Young blood needed to assist with trout stockings
As I was writing my weekly outdoor column for the Buffalo News recently, I focused on the state’s inland trout opener that was set for April 1. I questioned the current enthusiasm for the opener because of how things have changed – year-round opportunities in the Great Lakes for trout (and in the tributaries from September to May), catch-and-release sections open year-round and some other areas open year-round to actually catch a trout and keep it for the frying pan.
While I didn’t seem to have the same enthusiasm for the opener that I did in the 1970s, that doesn’t mean that there isn’t an enthusiasm from the angling ranks across the state.
While taking some pictures of some pre-season stocking efforts going on in the Southern Tier, I witnessed firsthand that the stocking effort was in need of some young blood. The group of volunteers consisted of a Marine veteran with some leg problems, an older gentleman from Pennsylvania who came up just to help with stocking because of the Marine mentioned earlier, a local stocking coordinator who was also up there in years, a lady who owned some historic property down the creek and involved with fighting the Northern Access pipeline, and a local conservation officer and the stocking truck driver.
That was it. I did encounter one angler in the stretch of stream we were stocking. And when the stocking truck moved to its next location, there were four or five anglers casting lines in this catch-and-release section. In my mind, those are the guys (and gals) that should have been hauling buckets down to the shoreline.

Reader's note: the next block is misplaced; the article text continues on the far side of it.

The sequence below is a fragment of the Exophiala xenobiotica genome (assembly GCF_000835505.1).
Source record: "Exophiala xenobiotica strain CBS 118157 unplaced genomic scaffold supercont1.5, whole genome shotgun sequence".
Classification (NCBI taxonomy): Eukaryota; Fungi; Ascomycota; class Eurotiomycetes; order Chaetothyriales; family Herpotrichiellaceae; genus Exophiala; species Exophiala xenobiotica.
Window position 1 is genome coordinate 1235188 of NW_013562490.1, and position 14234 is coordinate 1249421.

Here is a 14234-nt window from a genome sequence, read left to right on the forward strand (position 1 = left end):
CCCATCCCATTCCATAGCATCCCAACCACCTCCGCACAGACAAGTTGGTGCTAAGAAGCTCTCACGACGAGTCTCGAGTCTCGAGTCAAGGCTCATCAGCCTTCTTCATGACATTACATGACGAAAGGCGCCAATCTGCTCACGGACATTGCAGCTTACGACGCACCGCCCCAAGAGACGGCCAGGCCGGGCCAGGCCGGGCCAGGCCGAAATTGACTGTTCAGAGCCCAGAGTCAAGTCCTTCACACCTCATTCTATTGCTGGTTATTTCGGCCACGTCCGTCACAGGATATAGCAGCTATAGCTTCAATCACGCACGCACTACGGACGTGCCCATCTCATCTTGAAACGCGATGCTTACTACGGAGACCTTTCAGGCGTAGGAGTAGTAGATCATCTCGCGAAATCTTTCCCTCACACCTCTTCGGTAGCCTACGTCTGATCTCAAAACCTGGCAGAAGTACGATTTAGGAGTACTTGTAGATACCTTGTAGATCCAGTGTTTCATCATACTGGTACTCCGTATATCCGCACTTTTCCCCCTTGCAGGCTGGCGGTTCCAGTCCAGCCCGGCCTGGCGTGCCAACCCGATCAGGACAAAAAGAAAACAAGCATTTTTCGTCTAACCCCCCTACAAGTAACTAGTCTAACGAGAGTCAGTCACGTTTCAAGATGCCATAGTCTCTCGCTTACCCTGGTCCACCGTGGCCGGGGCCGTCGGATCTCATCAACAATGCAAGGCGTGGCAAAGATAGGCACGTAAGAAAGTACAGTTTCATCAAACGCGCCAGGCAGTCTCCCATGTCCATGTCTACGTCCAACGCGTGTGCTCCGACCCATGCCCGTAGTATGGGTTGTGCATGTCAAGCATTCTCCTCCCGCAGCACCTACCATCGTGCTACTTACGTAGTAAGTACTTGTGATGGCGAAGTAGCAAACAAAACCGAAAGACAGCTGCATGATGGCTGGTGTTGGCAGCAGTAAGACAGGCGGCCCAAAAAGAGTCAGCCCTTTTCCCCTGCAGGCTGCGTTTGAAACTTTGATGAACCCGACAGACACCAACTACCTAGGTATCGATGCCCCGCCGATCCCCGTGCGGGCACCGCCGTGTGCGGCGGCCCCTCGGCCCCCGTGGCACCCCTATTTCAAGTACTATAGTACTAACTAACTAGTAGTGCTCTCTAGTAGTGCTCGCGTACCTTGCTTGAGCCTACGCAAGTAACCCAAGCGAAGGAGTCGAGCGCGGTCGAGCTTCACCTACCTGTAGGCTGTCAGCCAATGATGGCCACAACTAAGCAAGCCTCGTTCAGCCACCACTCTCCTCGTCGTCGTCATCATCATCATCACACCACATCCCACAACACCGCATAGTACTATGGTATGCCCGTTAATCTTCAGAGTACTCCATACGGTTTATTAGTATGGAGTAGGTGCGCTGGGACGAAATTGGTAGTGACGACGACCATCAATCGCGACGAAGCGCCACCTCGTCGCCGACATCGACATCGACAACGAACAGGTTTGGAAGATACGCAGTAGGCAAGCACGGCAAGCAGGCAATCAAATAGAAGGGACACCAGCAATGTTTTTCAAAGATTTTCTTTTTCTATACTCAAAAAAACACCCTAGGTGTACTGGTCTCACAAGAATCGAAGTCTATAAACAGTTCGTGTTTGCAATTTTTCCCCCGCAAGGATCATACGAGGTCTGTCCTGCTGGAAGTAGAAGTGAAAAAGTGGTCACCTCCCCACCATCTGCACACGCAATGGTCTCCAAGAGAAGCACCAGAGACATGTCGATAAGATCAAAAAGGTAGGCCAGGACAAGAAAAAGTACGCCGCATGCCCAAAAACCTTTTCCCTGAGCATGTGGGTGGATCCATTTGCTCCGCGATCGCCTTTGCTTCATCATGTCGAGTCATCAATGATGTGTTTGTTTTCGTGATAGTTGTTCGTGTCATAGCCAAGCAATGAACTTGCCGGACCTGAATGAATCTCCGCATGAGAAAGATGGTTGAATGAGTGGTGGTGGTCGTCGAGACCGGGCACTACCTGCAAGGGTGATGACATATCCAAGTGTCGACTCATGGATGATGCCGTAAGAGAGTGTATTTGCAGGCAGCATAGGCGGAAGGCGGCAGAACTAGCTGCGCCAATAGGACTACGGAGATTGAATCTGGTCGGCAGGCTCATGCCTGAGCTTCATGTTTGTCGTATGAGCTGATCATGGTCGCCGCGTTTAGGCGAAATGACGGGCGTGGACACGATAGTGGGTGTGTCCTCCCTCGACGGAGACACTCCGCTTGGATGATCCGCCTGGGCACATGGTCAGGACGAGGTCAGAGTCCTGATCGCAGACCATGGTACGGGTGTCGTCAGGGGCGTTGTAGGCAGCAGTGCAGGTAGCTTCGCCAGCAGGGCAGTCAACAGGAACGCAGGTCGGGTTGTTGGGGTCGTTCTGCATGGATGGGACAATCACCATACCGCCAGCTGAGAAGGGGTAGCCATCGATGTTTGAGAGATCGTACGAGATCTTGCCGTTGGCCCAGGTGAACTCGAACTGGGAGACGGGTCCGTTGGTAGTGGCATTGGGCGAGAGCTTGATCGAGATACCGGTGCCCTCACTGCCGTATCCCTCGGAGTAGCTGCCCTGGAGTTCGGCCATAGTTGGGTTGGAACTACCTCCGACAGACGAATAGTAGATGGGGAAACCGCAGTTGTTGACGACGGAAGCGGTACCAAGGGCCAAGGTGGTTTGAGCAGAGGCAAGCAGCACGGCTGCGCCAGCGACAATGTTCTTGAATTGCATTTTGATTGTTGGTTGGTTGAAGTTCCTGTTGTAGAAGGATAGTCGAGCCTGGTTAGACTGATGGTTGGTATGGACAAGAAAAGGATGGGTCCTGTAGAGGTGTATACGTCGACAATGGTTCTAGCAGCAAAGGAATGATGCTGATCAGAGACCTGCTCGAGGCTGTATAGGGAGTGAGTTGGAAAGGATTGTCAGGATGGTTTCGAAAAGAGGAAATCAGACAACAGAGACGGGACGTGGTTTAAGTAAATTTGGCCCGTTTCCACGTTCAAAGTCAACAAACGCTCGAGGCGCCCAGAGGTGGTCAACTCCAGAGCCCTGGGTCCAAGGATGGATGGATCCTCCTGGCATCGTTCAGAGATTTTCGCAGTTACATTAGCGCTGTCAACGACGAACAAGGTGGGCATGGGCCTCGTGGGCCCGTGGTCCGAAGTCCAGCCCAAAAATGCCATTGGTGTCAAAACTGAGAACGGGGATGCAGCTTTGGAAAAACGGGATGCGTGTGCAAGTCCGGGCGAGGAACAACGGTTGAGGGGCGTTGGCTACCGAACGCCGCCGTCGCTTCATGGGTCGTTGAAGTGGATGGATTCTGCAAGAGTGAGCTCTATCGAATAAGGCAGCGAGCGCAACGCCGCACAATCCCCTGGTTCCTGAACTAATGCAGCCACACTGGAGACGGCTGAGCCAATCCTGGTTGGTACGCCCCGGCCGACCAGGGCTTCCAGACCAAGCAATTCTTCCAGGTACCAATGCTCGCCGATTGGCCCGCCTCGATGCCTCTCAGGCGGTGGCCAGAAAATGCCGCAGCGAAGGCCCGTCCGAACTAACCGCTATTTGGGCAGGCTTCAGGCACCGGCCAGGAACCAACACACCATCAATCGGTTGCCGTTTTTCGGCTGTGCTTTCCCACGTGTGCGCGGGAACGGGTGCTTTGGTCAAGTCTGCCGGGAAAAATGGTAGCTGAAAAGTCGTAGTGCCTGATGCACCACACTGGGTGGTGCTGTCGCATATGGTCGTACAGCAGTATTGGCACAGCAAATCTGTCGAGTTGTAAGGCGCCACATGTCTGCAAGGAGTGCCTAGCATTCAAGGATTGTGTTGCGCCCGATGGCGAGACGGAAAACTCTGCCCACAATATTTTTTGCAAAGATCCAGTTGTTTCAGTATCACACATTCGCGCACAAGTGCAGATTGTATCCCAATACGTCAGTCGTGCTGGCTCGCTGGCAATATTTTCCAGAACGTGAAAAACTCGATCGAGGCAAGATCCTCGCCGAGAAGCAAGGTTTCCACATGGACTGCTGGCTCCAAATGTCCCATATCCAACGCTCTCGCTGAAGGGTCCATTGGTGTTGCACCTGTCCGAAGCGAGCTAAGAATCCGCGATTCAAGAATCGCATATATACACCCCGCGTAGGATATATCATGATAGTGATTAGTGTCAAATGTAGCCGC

Who is instilling the ethics and the sense of stewardship that is being passed on to the next generation of anglers?
One group that is really making a mark is the Orvis Buffalo shop in Williamsville. Fishing Manager Drew Nisbet was a guest on my Outdoor Beat cable TV show March 29 (www.lctv.net) and I was amazed at the number of classes that the store conducts for fly fishing – for free. In the winter months, they instructed more than 100 students in Fly Fishing 101, 201 and 301 classes to take them to the first level and beyond. They even offer discounts on equipment after completing the classes. The shop recognizes that this effort is for the long haul. On top of all that, I could feel the passion Nisbet had for passing along a tradition.
More classes were scheduled for mid-April into May but all of the early ones were already filled – a good sign for the future. In addition to the education end of things, the Orvis Buffalo shop is also a meeting place for organizations. In the past month, groups like the Western New York Chapter of Trout Unlimited and the Lake Erie Chapter of the International Federation of Fly Fishers both held monthly meetings at the shop (located in the Eastern Hills Mall). Sure, they receive some benefits of store foot traffic, but it may not be commensurate with the big picture of educating the next generation of angler focused on fly fishing.
Once people learn how to fish and they are successful, they will be back. And that’s when they start to tie their own flies and become more students of nature itself. Replicating a natural insect to trick a trout into hitting your offering is filled with self-gratification.
This particular Orvis location isn’t unique in the education department either. There are five locations around the state, with one in Rochester and three in the New York City area. It’s all about giving the future generation (and anglers of all ages) the knowledge they need to learn something new and spend more time outdoors. After all, that’s what it’s all about.